State-run primaries are required to abide by state laws governing the process such as whether it is a closed or open primary, but most importantly the date of the primary. States that prefer an earlier date in the process to influence the policy agenda for the election must conduct a caucus process and pay for it themselves, much like Idaho did in 2012 to jump the queue and secure an earlier date than their allotted May primary.

States clamour to have their contests early on in the process before the field of candidates has been winnowed down, where they can have the biggest influence on policy topics of debate.

Why then is New Hampshire a primary but always the first primary?

Before the system changed in 1968, New Hampshire was historically first to hold its primary, but after the shift New Hampshire proactively enacted state law requiring the primary to be before any ‘similar contest,’ giving date-setting control to the Secretary of State so the state could move its primary to the first in the election calendar. Other changes in the calendar have been brought about to inject the process with more racial and regional diversity, as the Democratic National Committee (DNC) did in moving Nevada and South Carolina forward in the process for 2008.

Having smaller states at the beginning of the process is deliberate, thought to avoid a better-funded candidate winning early in a larger state over whomever may be the ‘best’ candidate. There are four so-called ‘carve-out’ states in the beginning of the process, winnowing the field considerably before other primaries. This year, we’ve had Iowa and New Hampshire, and next cab off the rank for the Democrats is Nevada on February 23rd, followed by South Carolina on the 27th. Republicans face off in South Carolina first on the 20th, and later in Nevada on the 23rd of February.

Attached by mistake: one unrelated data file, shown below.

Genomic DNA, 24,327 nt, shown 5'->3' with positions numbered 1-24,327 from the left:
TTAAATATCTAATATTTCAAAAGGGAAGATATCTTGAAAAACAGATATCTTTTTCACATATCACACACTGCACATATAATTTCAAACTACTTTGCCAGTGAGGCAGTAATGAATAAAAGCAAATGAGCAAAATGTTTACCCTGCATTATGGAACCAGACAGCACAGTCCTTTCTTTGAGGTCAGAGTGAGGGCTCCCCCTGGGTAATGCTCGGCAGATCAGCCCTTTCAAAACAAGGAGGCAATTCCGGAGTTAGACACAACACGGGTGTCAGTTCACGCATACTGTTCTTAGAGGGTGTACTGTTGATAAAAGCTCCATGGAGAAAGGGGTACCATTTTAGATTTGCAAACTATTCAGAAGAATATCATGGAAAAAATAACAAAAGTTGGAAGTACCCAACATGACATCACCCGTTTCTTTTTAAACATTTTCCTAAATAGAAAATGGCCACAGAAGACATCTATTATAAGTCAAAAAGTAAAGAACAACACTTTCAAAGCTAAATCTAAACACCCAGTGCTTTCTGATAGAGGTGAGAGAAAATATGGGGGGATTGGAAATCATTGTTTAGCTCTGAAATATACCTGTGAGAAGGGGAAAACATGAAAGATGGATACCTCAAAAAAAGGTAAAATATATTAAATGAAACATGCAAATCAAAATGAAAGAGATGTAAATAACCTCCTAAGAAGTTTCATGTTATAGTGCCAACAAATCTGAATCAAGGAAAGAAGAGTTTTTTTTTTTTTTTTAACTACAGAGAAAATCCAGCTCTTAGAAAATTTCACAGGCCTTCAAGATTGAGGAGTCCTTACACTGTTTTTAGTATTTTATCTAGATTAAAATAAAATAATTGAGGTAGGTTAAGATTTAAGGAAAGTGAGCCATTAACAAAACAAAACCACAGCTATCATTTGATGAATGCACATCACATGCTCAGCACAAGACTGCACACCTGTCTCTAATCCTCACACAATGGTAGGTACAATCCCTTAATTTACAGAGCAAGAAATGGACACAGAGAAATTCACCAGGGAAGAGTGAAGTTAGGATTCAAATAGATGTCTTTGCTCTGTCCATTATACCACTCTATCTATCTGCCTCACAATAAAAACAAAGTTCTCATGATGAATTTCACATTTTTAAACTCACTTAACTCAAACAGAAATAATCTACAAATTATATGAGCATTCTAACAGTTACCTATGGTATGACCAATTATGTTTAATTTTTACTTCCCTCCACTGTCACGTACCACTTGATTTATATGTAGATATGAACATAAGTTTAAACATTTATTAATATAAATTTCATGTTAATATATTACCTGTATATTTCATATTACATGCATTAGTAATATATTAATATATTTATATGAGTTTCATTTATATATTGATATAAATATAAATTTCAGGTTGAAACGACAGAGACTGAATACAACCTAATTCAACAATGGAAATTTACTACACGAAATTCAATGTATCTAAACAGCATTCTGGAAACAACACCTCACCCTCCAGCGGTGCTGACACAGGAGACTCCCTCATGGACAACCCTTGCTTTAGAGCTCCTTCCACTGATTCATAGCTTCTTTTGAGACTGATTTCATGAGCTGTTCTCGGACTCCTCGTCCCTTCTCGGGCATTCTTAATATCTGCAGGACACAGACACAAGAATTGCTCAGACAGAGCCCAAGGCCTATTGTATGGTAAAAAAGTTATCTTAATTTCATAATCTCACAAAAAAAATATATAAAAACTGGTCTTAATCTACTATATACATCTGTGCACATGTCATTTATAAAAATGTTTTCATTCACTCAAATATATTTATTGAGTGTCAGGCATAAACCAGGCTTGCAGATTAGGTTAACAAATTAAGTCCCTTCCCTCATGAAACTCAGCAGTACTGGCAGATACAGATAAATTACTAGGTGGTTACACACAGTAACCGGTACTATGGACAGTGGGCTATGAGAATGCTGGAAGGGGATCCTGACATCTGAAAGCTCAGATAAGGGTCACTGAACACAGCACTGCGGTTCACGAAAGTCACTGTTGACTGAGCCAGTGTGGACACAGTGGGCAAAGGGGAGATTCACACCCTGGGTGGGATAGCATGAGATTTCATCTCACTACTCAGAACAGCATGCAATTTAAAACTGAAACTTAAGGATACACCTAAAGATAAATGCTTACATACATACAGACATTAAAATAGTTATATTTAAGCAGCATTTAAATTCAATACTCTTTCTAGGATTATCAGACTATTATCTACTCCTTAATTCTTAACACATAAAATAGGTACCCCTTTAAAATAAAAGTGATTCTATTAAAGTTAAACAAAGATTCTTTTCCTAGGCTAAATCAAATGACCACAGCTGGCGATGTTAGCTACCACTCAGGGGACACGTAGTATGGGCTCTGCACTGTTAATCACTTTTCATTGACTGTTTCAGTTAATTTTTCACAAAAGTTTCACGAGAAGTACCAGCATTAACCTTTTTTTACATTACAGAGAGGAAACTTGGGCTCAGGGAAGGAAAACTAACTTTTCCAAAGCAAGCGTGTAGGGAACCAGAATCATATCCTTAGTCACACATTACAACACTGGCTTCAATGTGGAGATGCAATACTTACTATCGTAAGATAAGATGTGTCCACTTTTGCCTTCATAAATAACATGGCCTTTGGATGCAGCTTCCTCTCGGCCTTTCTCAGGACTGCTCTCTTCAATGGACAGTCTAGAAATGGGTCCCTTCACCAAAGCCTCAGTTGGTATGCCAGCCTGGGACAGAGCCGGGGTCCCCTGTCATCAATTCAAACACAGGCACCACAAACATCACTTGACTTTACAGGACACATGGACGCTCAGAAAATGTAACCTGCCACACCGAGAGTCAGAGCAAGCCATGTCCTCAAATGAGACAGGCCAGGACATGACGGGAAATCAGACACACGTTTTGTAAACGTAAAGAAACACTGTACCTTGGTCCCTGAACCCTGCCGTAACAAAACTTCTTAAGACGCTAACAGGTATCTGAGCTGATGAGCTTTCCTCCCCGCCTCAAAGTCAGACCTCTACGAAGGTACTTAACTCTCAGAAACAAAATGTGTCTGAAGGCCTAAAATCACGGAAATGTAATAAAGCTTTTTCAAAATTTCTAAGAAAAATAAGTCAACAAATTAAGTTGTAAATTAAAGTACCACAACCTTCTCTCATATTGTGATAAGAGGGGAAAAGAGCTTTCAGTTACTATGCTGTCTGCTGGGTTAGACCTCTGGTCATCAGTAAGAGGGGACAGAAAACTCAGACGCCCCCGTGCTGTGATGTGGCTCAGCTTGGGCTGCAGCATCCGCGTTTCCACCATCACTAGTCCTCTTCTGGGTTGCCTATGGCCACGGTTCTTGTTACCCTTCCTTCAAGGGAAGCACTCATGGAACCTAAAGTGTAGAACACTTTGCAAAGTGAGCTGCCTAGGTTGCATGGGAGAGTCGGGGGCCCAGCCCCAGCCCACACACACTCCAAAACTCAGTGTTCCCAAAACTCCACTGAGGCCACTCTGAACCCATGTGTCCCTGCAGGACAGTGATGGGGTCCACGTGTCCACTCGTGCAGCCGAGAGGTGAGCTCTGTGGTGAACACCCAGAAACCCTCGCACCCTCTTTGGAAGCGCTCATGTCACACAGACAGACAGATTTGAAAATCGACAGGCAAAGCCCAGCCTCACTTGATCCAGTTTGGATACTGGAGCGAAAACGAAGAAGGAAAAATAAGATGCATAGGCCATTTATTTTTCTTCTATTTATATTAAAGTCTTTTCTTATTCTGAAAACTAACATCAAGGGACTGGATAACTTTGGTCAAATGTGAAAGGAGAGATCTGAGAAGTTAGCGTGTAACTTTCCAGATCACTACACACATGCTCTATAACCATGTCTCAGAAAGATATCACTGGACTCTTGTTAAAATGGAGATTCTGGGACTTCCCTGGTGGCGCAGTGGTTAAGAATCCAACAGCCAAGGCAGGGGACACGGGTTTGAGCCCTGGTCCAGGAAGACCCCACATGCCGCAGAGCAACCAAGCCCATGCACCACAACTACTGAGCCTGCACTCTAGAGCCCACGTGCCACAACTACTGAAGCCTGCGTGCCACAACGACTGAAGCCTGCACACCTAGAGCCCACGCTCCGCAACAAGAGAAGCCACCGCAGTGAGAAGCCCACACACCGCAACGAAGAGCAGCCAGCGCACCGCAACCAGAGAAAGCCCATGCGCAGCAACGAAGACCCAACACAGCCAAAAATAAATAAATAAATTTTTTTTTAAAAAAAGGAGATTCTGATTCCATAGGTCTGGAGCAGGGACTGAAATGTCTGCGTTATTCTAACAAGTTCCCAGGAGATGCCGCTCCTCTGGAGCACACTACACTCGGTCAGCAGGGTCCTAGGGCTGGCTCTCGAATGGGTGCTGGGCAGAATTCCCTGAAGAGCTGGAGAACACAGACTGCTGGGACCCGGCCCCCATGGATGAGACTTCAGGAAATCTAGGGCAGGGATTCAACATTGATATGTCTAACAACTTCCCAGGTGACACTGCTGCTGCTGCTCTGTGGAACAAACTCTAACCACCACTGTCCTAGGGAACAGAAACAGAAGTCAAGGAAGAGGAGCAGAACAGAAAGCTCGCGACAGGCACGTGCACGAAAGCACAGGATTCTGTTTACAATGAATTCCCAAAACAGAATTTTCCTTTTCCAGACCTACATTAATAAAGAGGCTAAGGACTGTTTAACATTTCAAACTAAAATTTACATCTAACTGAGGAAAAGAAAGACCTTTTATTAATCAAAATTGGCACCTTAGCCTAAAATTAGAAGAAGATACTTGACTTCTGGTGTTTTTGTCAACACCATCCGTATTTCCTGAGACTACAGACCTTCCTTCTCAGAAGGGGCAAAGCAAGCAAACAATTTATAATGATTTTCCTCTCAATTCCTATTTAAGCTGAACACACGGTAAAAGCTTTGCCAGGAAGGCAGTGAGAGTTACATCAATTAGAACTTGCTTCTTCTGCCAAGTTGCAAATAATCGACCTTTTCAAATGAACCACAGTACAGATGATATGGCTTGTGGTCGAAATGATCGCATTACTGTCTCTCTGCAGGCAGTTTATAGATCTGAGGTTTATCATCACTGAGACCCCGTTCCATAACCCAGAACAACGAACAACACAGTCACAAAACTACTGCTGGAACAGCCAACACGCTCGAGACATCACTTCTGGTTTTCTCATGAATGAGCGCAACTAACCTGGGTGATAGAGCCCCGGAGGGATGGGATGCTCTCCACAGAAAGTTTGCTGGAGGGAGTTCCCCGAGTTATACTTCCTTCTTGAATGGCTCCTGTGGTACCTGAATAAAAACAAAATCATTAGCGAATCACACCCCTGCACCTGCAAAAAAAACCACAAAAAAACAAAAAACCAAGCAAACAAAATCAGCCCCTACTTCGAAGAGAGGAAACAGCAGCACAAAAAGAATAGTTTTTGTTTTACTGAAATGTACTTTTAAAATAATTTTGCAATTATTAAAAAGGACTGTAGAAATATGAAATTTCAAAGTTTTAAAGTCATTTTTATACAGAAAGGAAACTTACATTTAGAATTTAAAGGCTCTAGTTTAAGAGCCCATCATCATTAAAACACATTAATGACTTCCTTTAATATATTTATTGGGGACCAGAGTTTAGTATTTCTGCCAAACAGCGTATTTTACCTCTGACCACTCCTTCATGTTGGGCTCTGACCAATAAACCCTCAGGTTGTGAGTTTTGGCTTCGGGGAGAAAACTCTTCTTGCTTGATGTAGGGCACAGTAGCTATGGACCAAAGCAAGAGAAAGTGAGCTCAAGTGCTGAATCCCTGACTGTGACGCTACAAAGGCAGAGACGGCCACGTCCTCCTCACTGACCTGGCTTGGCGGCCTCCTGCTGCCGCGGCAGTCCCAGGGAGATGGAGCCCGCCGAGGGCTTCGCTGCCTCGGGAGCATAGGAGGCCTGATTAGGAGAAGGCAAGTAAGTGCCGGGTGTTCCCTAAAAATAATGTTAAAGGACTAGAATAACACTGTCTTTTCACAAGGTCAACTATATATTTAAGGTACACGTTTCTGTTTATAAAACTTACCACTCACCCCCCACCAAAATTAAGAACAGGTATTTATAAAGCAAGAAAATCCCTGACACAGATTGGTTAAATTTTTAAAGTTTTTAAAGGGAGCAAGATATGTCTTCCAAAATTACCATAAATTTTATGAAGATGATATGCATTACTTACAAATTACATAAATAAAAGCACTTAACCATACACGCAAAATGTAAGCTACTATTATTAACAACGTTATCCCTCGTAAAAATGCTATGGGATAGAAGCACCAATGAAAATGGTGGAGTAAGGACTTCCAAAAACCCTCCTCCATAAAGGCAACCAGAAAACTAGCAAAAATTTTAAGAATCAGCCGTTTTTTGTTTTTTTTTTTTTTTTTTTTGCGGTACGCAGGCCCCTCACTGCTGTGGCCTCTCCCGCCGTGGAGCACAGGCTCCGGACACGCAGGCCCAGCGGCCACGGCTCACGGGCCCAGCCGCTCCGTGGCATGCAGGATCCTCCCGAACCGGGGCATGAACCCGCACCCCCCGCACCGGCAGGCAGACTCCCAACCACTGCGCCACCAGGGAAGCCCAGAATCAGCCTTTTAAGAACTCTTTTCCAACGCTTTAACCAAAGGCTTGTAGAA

You may have heard the term ‘Super Tuesday’ in news reports in reference to the primaries, and this refers to the first Tuesday in March when thirteen states and territories hold their caucus or primary, and with the vast numbers of delegates at play can signal major shifts in the race.

As mentioned earlier, states like Idaho change their process to maximise what they see as the perceived benefits of holding their primary at different stages of the race, and the national parties respond with rules and changes to fix what they see as weaknesses in the process from the previous election. This results in a highly variable process where it’s difficult to determine what differences caused outcomes within the process.

Delegates voting at the convention are bound by the primaries or caucuses that sent them, and for the Democrats, the DNC mandates what proportion of delegates each state receives. The thresholds for what proportion of the state’s delegates are allocated to each candidate are set by the state, however, such that some are a percentage of the overall state, others district by district.

State Republican parties can allocate delegates and set rules as they see fit, including proportional, winner-take-all or variations in between.